Why much more consolidation is needed in the mobile payments market

PayPal stepped up its mobile payments business this week with the acquisition of StackMob, which provides technology that helps developers build and deploy apps across mobile operating systems. The move, which comes on the heels of PayPal’s $800 million pick-up of the mobile commerce company Braintree Payment Solutions, will not only boost PayPal’s mobile offerings but also should make it easier for developers to integrate its payment services with their own mobile apps.

Consolidation in the mobile payments market continued with reports that Amazon has bought GoPago, a San Francisco-based startup that provides mobile apps and point-of-sale equipment enabling users to pay for merchandise before they pick it up at the store. Amazon has been tight-lipped about the deal, declining even to confirm it thus far, but the move – which centers on GoPago’s technology – may signal the online retailer’s intentions to move into brick-and-mortar mobile payments. Meanwhile, Square continued its shopping spree with the acquisition of Evenly, Lifelock acquired the mobile wallet provider Lemon for a cool $43 million, and mobile payment provider Spindle picked up the mobile marketing startup Yowza for an undisclosed sum.

All within the last week.

Plenty of M&A activity, precious little uptake

Oddly, this M&A feeding frenzy is heating up despite the fact that the U.S. market for proximity mobile payments – phone-powered transactions at the retail counter – continues to spin its wheels. Only Starbucks has garnered any real traction in mobile payments in the U.S., while heavy hitters like Google, PayPal and the carrier-backed Isis have yet ignite any real interest from consumers. So market research firms such as eMarketer have been forced this year to scale back their sky-high forecasts for the space.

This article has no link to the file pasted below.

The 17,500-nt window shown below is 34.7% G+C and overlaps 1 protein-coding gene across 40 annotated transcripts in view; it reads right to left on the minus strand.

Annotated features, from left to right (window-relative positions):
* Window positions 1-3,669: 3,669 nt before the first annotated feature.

There are plenty of reasons for that lack of uptake: The market has been shackled by a variety of competing mobile payments systems and technologies, leaving consumers confused and retailers wondering which “solutions” to embrace. Mobile payments are generally viewed as a hassle, requiring users to download an app and then jump through hoops at the retail counter. Most importantly, the industry has yet to give users a reason to pay for goods and services with their phones rather than credit cards or cash. That was proven once again in a recent survey by Consult Hyperion that found nearly two-thirds of U.S. consumers said they would never use a mobile wallet.

And much more consolidation is coming

Increasing consolidation in the space will help address those problems. While it’s still too early to say which technologies will emerge as “winners” for mobile payments – NFC isn’t dead, despite what you’ve read, even if Bluetooth low energy has become the flavor of the month – the industry will slowly gravitate toward a very small handful of systems as the number of players dwindles. Also, while some vendors are developing stand-alone payment apps in the Starbucks mold, consolidation will hasten the evolution of aggregators who support transactions across a variety of businesses, spurring consumer adoption.

And as the remarkably fragmented market begins to unify, the industry will develop ways to bring value to mobile payments that simply aren’t possible through traditional purchasing models. Loyalty programs are a good start here – as evidenced by the success of Starbucks as well as Apple’s Passbook – but payments systems will increasingly use location data and analytics to deliver highly targeted offers that can be redeemed at the retail counter through mobile payments. Such systems will require the kind of complex business models that can take years to develop, but consolidation will accelerate their evolution.